About DorothyArnott

Textile design student at Duncan of Jordanstone.

“The Elite Generation”

This assignment began with a fairly amusing story which does eventually bring me on to topics I’ll discuss later…

I was sitting in the student union (a common destination for students as it is cheap and cheerful) on a Friday night celebrating my friend’s 21st birthday, when a young Chinese man came over to me explaining that he had lost a bet with his friends (a group of Chinese students male and female and an Italian student) and now he had to ask my permission to kiss me on the cheek. I didn’t know how to respond, but to laugh and tell him I didn’t think my boyfriend would be too happy with that, but clearly it had taken a fair amount of courage to come over, and it was harmless enough so I added that he had to kiss all the girls cheeks… and he did. He got a cheer from his friends clearly enjoying their night out, thanked us and carried on with his night.

Who said the Chinese were shy? This gave me the perfect opportunity to start networking and get in contact with students to interview. It turned out I knew the Italian student he just didn’t recognise me from a distance. Being part of what is known in China as “The E Generation” (those born after 1990) I wanted to discuss their views towards education, why they came to Dundee to study and how much influence do their parents/ relatives have on them and what they do with their lives. At university we are obviously here to study, but there is no denying that there is also the social aspects of being a student too (more so when you are in 1st year), I begin to wonder how the attitudes and behaviour of 18+ year olds here would be perceived in China.

I asked the following question to gain an insight to the importance of education and some cultural differences in student life between China and here.

How important is education to you?
How much influence do your parents have on your education?
Why did you choose Dundee University to study at?
What do you like about Dundee?
How does student life here differ from China?

The  following responses I got were from Chinese students (female aged 21, male aged 22).

1.The develpment of China is based on education,and it really matters to everyone including me ,but honestly, the methods and condition of the education in most China is not good enough.

2. My parents support mine every decision, which Uni ,which country to go … and they don’t care my grade

3. I could apply to the University of Dundee through the ‘3+1+1’ programme more easily than applying to other universities

4. The uni is good ,and the people here are very nice ,the view is beautiful …

5.  We can rent flats out the Uni,and cook for ourselves.

1.Education is very important for me. In China, you couldn`t be able to find a decent job if you don`t had a good education or something.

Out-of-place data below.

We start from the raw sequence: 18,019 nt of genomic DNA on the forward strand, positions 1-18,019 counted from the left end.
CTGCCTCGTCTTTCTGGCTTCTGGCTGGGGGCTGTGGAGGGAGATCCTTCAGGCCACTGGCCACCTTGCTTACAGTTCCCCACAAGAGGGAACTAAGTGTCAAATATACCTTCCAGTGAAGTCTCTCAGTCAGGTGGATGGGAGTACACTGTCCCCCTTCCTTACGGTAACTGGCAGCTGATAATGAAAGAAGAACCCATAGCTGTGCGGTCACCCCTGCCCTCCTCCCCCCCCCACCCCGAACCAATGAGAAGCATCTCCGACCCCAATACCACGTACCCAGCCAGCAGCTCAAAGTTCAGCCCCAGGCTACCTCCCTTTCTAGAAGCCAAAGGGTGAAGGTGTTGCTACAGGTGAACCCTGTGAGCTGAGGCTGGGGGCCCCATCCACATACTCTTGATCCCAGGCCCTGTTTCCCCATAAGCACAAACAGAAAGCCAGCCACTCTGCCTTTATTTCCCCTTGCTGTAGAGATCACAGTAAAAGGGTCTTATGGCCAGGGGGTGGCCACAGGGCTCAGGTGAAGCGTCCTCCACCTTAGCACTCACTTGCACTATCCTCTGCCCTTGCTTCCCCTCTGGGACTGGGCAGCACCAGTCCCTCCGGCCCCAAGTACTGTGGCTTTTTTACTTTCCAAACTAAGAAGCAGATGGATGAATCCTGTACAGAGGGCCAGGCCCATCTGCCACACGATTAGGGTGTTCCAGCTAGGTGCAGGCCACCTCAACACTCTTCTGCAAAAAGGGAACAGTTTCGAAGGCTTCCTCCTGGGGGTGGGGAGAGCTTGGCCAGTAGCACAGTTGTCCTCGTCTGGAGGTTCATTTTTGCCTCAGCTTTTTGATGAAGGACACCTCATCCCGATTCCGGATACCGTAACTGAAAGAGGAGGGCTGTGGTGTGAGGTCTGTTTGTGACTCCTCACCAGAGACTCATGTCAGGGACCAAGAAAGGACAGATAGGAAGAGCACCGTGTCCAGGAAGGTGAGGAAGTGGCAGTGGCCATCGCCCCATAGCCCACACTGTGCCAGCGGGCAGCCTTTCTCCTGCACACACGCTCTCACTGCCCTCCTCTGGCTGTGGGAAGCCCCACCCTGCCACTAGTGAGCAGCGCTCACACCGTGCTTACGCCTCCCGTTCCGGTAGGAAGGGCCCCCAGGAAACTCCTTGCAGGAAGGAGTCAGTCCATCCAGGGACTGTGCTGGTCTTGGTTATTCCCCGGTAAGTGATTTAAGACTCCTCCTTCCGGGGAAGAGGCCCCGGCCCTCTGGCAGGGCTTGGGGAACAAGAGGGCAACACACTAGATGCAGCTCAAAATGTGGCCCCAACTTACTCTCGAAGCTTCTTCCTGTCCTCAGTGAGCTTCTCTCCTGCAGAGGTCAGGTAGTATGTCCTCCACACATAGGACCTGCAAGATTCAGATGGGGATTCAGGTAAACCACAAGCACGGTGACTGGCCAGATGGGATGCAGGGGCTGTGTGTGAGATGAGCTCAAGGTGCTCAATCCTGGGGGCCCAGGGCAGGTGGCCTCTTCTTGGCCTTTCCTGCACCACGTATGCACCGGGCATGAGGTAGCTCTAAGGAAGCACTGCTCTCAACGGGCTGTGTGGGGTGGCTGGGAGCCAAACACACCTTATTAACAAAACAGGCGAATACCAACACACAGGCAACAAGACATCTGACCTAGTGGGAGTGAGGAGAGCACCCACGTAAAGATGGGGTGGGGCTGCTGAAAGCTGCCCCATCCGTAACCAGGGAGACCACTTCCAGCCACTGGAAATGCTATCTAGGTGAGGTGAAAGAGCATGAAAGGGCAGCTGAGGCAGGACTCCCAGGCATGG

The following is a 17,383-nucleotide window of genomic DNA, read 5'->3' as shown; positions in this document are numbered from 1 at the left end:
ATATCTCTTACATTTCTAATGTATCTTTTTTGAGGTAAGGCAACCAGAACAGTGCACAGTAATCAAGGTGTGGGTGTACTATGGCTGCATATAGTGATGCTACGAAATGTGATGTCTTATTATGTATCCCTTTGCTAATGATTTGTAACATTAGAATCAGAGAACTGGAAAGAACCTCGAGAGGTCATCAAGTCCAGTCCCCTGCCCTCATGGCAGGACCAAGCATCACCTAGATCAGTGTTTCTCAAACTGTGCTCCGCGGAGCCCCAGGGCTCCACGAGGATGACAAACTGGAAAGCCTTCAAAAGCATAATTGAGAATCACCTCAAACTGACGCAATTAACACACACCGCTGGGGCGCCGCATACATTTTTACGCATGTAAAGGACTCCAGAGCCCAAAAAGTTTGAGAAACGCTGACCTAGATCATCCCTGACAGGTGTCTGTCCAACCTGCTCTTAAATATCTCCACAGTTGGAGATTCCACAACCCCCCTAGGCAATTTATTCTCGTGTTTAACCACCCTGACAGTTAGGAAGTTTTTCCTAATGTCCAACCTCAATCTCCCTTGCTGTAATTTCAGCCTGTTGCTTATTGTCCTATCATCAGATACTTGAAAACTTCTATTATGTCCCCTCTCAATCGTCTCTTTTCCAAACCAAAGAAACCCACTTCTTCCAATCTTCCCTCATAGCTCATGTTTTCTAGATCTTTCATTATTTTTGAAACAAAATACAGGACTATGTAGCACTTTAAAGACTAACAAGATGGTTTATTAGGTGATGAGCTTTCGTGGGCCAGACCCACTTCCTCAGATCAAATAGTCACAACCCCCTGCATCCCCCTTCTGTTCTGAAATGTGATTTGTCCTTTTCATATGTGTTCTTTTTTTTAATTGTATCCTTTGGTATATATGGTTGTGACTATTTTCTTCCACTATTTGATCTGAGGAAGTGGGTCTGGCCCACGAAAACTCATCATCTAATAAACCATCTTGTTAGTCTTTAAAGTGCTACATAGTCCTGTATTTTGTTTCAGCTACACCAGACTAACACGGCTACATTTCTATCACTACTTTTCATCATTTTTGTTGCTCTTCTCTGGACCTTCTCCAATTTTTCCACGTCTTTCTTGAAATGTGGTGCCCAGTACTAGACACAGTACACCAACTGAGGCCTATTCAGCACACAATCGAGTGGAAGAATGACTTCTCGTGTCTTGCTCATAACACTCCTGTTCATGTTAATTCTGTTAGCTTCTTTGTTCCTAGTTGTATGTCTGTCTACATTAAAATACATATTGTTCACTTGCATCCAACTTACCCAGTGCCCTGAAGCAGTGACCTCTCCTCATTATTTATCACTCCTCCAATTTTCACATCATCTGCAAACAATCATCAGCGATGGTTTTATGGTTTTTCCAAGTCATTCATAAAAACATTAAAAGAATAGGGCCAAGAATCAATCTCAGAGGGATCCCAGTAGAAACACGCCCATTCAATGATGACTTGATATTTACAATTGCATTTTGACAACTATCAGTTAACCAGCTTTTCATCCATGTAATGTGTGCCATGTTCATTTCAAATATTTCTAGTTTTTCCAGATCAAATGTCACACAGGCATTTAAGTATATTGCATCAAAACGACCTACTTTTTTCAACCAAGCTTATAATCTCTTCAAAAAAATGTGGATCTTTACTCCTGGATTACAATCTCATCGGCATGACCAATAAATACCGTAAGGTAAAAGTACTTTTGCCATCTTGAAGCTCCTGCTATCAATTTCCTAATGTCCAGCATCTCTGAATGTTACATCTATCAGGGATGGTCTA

2. About my parents. I would like to say they have a big influence on my eduction. Basically they are my sponsors , without them I can`t get an opportunity of eduction. Plus, they are also good teachers in my life regarding how to be a right person.

3. I was supposed go to Japan as exchange student, However there was a horrible earthquake happened in Japan, so i chose my second option which is dundee university. No particular reason.

4. I think dundee is a great place to have fun and the people are nice here they are very friendly and polite.

5. I think the life here is totally different with China, people speak english here and to be honest they drink a lot. Going to night club or going to a pub is very social and common here, but in China is kind of crazy and unnormal. But still , for me it’s very exotic and attractive.

The responses I received highlighted the issues I thought that would arise as well as some surprising statements.  Respecting your elders possibly comes hand in hand with making them proud and not wanting to disappoint them in the Chinese culture. This in turn enforces the say your relatives have on your life, education and future. This is emphasized through the support the parents have for their children’s education and want for a better life. I found it surprising that one interviewees mentioned that her parents fully support her decisions, but don’t mind about her grades. I think this is refreshing. I would have imagined a lot of pressure being put on their child(probably only child) to succeed expectations (yet again,maybe she was being modest  and was super smart anyway).  Education in China was highlighted not to be “good enough” therefore being educated elsewhere is the best option, which more and more of the fortunate  ” E generation” have the opportunity to do so allowing them to  grow and thrive in other cultures and allows China to develop in the long run when they return for work there.

When going to any country to study it is inevitable to be absorbed into the culture as well, or at least it would be a loss not to take the opportunity to do so. though I  did find it amusing that it was mentioned about our social and drinking habits were highlighted. We  Scots don’t do ourselves any favors do we? We should show our exchange students how hardworking and smart we are…and what we can do for China in the future too!

Attitudes to China

If someone was to ask me about where the clothes I bought were from I would most likely start off by naming a local high-street store and like most people if I was asked where the clothing I bought was made, I would naturally assume it wasn’t made in the U.K. be it due to cheaper labour elsewhere in the world, more specifically “Made in China” perhaps.  Wouldn’t you say the same?

I found this interesting clip which basically highlights the amount of things that we are wearing are made abroad, it is not about Britain, it is about America, but I feel it is a similar situation anyway and states that China is well ahead in the manufacturing of clothing than anywhere else in the world.